Egyptian stocks bounced back into the green on Tuesday as profit results from Orascom Construction, one of the country's largest companies, helped spur a minor buying spree despite ongoing political uncertainty.
The benchmark EGX30 made solid gains in the opening hour of trade before a mild retreat to close the session up 1.57 per cent at 4,985 points.
The performances of select high-cap stocks fuelled the rally, with the broader EGX70 seeing a minor climb of 0.62 per cent.
"It's usual for a rebound after two days of major losses. It's good thing but we are not sure if it will last," Tarek Kafrawy, a senior trader at Cairo-based CIBC Brokerage, told Ahram Online.
"Clashes are making investors worred about the future of the market. We saw trade slip towards the end of the day. Buyers are not so powerful or aggressive."
The index slipped around 4 per cent on Sunday and Monday, rocked by an ongoing dispute between Egypt's ruling military and the Muslim Brotherhood, its most potent political force.
The political scene was further muddied on Tuesday when Egyptian liberals and leftists, wary of Islamist dominance on a new constitution-drafting committee, said they would write their own.
"The political issue is the main problem of the market," said Kafrawy. "Foreign and Egyptian investors are both looking for the same thing -- a settlement to all these problems."
From 181 listed stocks, 115 gained in value while 52 declined in the day's session.
Highest-profile gainer was Orascom Construction Industries (OCI), which on Tuesday announced net profits of $122.6 million for the fourth-quarter of 2011, around a third lower than for the same period the year before.
The results were less than most analyst estimates, but still greeted with relative cheer given the economic turmoil Egypt saw in 2011. The firm's focus on infrastructure, rather than residential real estate, and its blossoming fertiliser operations, helped shield it from a greater hit.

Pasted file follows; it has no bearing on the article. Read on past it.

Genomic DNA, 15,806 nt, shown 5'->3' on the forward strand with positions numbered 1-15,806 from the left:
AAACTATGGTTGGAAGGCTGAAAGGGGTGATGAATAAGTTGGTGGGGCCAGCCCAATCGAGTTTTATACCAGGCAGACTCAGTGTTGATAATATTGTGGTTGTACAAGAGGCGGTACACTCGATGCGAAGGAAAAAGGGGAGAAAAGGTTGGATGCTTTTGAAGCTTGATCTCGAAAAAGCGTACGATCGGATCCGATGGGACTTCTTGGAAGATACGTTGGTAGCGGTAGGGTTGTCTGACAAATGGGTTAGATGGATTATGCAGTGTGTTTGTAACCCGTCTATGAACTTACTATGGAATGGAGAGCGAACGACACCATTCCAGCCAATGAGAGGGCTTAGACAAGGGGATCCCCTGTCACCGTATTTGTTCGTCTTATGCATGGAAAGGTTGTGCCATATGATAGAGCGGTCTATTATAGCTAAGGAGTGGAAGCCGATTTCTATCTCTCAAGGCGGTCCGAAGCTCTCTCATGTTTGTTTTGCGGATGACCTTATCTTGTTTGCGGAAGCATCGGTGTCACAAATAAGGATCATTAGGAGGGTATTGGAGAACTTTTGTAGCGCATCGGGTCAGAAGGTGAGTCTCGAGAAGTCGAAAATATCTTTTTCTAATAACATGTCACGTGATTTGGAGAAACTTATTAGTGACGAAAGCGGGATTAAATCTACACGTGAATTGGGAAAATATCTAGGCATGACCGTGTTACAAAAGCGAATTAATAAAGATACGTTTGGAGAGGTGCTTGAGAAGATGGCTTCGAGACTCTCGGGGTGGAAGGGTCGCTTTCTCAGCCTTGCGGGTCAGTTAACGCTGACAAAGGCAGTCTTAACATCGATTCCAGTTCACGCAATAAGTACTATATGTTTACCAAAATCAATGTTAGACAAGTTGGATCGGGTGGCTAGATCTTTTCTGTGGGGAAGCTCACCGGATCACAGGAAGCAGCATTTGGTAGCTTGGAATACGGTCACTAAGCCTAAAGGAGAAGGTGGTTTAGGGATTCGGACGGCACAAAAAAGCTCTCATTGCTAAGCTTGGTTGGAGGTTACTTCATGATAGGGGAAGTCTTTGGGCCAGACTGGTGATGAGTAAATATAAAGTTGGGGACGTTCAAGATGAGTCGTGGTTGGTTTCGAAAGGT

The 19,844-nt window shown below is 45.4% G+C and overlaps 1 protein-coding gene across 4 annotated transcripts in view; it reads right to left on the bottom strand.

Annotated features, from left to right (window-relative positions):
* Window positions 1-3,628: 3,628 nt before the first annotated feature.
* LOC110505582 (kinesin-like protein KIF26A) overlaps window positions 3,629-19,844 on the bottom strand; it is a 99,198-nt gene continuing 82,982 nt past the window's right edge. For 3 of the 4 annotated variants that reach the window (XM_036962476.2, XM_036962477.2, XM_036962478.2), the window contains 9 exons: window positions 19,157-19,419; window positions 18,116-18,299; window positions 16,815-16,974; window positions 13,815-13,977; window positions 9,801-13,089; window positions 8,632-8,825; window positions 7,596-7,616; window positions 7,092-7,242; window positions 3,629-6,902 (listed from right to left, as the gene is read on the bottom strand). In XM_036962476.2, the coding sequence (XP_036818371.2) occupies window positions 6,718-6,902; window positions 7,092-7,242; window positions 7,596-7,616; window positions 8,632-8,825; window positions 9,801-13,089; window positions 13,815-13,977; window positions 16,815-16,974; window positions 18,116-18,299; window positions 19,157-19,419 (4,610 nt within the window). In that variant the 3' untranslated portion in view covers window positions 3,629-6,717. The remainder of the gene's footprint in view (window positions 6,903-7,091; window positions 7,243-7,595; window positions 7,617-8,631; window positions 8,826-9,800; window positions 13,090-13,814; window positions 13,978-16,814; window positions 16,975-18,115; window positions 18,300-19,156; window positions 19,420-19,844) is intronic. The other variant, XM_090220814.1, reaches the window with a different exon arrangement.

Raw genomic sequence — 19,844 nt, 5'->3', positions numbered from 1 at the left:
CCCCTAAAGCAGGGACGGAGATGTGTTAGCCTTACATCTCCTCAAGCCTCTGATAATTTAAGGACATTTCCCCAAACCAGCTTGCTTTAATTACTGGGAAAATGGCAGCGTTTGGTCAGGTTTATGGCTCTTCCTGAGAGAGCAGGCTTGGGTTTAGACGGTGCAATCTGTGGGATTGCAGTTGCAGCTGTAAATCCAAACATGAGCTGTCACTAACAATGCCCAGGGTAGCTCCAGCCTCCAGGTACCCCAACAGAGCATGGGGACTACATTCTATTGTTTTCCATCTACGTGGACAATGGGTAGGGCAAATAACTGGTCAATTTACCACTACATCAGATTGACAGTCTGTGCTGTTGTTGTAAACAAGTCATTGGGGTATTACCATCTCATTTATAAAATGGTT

Stock in OCI finished the day up 1.97 per cent, with its position at Egypt's biggest firm by market capitalisation helping boost the entire index.
Perhaps more attractive to investors was OCI's imminent plan to split its current assets into separate construction and fertiliser companies -- a move widely expected to
fuel interest in its stocks.
"Everyone saw what happened with Orascom Telecom," said Kafrawy, referring to the split of the telecoms giant last month, which saw the creation of two companies,
Orascom Telecom Holding (OT) and Orascom Telecom Media and Technology (OTMT). The latter, in particular, has seen large and sustained interest in its stocks.
Total turnover for the day was LE425.87 million ($70.55 million), with trade clustered around the Commercial International Bank (CIB), OTMT and OCI.
Investment bank EFG-Hermes, the only high-cap winner on Monday, continued to ride the news of a possible merger with a Qatar institution, with its shares closing up 4.24 per cent.
Other high-profile gainers were CIB, up 0.45 per cent, and Mobinil, which climbed 2.15 per cent.
Foreign investors were responsible for 37 per cent of trade, their biggest share for weeks, although they finished the day as modest net-sellers.
Political resolutions may be paramount, but changes in the three high-cap firms also have the potential to fuel optimism, said Kafrawy.
In addition to OCI's imminent spin-off, investors are still awaiting confirmation of the takeover of mobile operator Mobinil by France Telecom, and the long-awaited sale of OT's stake in Djezzy, another mobile firm, to the Algerian government."
"The main problem, though, is market volume," he said. "But how can we get more money invested in the market without certainty and security?"